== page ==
If you’ve had a sprained ankle, you might have gained some knowledge of what it would be like if you couldn’t walk. If you’ve been broke during college and didn’t have parents who could just send you money, you might have some idea of how it feels to be actually poor. If you’ve had a pet die, it might give you just a tiny bit of insight into the grief of someone who’s lost a child. In all of these cases, the situations are not the same – nowhere near the same – and sometimes the difference in scale is so great as to be a different thing entirely. Nonetheless, the more minor mishaps might just spur your empathy a bit, making it a little easier to imagine yourself in the shoes of someone with a bigger problem. Maybe you can’t really ever know what it’s like (and wouldn’t want to) but you are that nanometer closer.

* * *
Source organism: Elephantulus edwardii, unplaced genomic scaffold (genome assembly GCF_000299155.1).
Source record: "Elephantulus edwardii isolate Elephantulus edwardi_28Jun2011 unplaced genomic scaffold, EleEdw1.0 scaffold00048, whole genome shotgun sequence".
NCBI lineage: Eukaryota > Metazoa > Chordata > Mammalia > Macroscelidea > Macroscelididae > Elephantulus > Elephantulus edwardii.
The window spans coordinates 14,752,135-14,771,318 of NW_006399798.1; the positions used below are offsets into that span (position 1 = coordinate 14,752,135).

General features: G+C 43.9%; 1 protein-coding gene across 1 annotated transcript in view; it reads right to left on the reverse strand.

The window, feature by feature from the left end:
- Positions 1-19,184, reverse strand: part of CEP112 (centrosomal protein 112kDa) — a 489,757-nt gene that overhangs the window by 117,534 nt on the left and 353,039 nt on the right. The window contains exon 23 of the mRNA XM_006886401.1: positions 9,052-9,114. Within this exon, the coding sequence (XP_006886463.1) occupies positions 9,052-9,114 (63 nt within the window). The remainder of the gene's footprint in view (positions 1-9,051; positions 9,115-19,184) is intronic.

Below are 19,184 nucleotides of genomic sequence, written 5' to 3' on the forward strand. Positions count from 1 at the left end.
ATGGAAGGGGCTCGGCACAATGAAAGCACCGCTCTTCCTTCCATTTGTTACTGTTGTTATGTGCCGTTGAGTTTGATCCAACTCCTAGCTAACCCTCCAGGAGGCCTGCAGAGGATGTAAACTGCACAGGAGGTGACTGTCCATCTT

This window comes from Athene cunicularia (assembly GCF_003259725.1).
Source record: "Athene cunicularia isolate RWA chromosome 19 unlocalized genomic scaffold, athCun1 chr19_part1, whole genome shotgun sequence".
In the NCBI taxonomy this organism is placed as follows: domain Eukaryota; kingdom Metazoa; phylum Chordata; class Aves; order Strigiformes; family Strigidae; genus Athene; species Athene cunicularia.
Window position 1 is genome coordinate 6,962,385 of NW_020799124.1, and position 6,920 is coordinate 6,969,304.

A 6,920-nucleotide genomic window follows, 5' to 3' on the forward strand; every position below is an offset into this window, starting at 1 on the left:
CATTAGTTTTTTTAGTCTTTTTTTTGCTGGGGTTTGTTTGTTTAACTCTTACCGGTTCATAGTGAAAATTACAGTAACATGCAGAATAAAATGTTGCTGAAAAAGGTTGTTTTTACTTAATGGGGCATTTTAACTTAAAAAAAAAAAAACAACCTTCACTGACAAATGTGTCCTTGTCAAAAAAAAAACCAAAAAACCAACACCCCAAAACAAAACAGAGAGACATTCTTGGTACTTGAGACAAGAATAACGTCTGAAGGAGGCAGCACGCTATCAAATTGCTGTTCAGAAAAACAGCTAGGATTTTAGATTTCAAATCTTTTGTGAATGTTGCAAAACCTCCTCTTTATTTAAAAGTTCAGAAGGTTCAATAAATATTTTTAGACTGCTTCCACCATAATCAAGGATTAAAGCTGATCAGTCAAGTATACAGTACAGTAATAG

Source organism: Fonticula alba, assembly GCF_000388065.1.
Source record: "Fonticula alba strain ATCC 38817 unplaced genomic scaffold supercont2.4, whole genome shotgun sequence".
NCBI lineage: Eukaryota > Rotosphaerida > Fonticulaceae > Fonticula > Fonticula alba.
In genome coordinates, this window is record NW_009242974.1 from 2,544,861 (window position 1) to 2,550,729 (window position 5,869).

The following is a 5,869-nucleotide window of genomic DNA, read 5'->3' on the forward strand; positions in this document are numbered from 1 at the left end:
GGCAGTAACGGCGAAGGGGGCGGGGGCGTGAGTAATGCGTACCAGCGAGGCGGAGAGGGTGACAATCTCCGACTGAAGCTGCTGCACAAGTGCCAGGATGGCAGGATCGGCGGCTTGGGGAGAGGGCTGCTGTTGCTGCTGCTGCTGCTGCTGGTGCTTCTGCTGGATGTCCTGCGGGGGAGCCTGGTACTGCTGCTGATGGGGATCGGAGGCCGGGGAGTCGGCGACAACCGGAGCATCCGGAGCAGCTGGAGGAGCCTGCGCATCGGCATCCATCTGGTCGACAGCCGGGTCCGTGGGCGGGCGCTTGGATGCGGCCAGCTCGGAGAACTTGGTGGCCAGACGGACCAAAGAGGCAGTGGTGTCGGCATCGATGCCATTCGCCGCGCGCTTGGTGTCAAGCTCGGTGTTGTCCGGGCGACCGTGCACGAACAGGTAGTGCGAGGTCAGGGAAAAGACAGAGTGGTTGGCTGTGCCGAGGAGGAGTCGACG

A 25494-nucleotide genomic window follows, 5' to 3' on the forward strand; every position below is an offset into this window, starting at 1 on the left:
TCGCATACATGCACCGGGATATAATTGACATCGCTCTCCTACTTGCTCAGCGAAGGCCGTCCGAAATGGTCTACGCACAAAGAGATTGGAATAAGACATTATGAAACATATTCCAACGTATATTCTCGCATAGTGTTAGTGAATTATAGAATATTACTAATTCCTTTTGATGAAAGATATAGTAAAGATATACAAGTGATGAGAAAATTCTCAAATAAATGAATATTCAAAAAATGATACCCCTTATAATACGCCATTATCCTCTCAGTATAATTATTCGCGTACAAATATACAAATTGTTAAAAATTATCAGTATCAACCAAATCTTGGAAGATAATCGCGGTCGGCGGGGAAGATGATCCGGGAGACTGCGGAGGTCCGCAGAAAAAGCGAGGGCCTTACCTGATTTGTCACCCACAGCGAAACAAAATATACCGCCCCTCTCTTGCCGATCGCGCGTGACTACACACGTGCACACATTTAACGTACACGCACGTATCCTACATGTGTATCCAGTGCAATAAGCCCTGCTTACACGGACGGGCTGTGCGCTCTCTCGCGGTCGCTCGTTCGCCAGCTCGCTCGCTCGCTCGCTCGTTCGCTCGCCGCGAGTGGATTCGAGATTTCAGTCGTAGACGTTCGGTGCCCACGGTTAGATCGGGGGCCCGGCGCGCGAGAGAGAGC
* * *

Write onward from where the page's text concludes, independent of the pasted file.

That’s about how I feel about the bombing attacks in Medina yesterday.

Jewish women – women like me – have been physically attacked by Orthodox men for the crime of daring to be themselves and pray at the Western wall, in the “wrong” spot or while wearing the “wrong clothing”; as far as I know, none have been seriously hurt, but there’s that roiling mix of hurt and shame, to be attacked by those who are supposed to be our people, who claim to be upholding our holiest site. And obviously this can’t come anywhere near to the grief and shock of four deaths in Medina on top of a wave of killings in Istanbul, Bangladesh and Baghdad; I’m not making a comparison. All I’m saying is that I got burnt by a candle and it taught me just an infinitesimal bit about the heat of the sun.

My heart goes out to those who have lost someone they loved and also to those who are still in shock that groups who claim to be defending their faith could so defile it. I hope the killers and those who funded, trained and supported them will be brought to justice.